Israel and Ghana have enjoyed strong bilateral relations over the years. Despite previous hiccups and strains in diplomatic ties, Israel’s footprint on every facet of the Ghanaian landscape has been very visible and Ghana is grateful.
It is hoped that the ties of cooperation will grow and more importantly, be mutually beneficial with great camaraderie and common respect.
The strong co-operation reflects the common ideals and history between the two countries. In recent times, trade and investment have been at the heart of the bilateral co-operation, as it has enabled both economies to thrive.
History & Political Ties
Israel and Ghana have had long-standing relations dating back to the pre-independence era when Ghana (then the Gold Coast) became the first sub Saharan country to recognise and establish diplomatic relations with Israel, leading to the establishment of an Israeli Consulate in Accra in November 1956.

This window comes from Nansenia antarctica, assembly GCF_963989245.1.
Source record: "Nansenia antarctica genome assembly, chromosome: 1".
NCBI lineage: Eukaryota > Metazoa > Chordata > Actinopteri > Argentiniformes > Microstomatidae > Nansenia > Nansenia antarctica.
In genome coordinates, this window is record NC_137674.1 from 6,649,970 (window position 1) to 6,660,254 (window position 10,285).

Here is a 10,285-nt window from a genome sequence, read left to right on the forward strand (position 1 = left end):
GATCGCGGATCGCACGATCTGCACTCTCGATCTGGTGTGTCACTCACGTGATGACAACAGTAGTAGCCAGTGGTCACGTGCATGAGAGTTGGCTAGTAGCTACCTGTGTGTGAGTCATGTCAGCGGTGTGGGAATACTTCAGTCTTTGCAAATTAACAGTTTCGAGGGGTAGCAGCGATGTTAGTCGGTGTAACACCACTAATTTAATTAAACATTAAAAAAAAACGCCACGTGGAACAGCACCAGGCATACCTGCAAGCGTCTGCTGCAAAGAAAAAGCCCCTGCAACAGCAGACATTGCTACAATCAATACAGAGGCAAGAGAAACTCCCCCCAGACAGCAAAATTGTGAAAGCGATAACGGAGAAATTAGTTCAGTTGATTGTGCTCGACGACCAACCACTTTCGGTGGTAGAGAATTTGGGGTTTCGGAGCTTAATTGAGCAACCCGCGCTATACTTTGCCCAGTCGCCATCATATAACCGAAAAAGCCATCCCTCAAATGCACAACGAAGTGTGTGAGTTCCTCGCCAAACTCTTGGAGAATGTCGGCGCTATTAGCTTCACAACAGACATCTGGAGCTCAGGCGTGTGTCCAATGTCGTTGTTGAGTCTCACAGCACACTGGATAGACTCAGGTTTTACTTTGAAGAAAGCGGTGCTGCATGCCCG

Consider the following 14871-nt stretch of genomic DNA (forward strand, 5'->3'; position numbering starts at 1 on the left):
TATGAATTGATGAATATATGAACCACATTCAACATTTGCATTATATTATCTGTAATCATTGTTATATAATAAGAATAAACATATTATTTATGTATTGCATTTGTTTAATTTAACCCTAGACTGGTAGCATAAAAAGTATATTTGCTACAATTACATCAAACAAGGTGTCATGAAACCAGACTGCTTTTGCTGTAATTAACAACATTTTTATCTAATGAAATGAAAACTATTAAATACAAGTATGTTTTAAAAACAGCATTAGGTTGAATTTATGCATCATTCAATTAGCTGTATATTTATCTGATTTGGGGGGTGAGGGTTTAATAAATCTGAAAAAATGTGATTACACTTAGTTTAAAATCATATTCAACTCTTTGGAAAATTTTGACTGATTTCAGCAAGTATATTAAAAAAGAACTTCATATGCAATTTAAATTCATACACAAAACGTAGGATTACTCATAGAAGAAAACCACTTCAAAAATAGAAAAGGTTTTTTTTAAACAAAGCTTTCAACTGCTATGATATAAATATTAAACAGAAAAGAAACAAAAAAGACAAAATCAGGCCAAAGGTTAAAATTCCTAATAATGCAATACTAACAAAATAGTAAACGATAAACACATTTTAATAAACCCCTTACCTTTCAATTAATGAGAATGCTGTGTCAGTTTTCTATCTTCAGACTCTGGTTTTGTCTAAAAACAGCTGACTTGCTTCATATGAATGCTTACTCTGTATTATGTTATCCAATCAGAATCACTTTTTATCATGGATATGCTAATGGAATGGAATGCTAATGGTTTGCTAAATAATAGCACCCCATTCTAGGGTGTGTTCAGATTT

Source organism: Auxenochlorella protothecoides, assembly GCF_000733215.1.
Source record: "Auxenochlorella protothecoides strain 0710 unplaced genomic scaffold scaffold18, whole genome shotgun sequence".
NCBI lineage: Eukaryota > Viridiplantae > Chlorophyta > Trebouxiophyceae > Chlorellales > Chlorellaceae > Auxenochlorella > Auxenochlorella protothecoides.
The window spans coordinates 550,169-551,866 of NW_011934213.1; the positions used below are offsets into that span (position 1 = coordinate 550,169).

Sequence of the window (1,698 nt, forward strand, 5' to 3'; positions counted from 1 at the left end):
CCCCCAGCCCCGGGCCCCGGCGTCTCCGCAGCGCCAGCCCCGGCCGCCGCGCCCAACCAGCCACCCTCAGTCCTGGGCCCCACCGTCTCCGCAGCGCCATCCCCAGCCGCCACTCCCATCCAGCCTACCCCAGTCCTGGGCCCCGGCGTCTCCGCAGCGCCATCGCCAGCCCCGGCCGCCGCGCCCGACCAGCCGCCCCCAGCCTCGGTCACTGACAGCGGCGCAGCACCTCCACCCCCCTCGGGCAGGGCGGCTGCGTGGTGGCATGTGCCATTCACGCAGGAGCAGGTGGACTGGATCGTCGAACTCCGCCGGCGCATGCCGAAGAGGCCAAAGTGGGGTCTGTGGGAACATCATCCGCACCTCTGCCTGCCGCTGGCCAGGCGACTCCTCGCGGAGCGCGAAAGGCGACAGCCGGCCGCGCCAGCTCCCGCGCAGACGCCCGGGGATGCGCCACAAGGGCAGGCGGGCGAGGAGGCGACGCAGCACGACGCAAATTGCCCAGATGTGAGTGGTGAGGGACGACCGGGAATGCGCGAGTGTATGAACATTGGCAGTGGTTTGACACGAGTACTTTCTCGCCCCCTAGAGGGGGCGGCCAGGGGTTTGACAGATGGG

Israel became more involved in Ghana in commerce, construction, transportation, public works and training programmes in various fields. In 1953, Israel exported less than $6,000 worth of goods to the Gold Coast. By 1957, it had increased to $135,000. Dizengoff West Africa’s company, with offices in Accra, had orders worth $550,000 and arranged to purchase $250,000 worth of goods of this order from Ghana. Tahal, Israel’s water-planning authority, surveyed rural water development in Ghana. Construction firm, Solel Boneh, set up the Ghana National Construction Company. Ghana’s Black Star Line, Israel’s greatest investment in Ghana at the time, was 40% financed by Israel’s Zim Navigation. Additionally, the Ghana Merchant Marine Academy (now Regional Maritime University) was set up with assistance from Israel.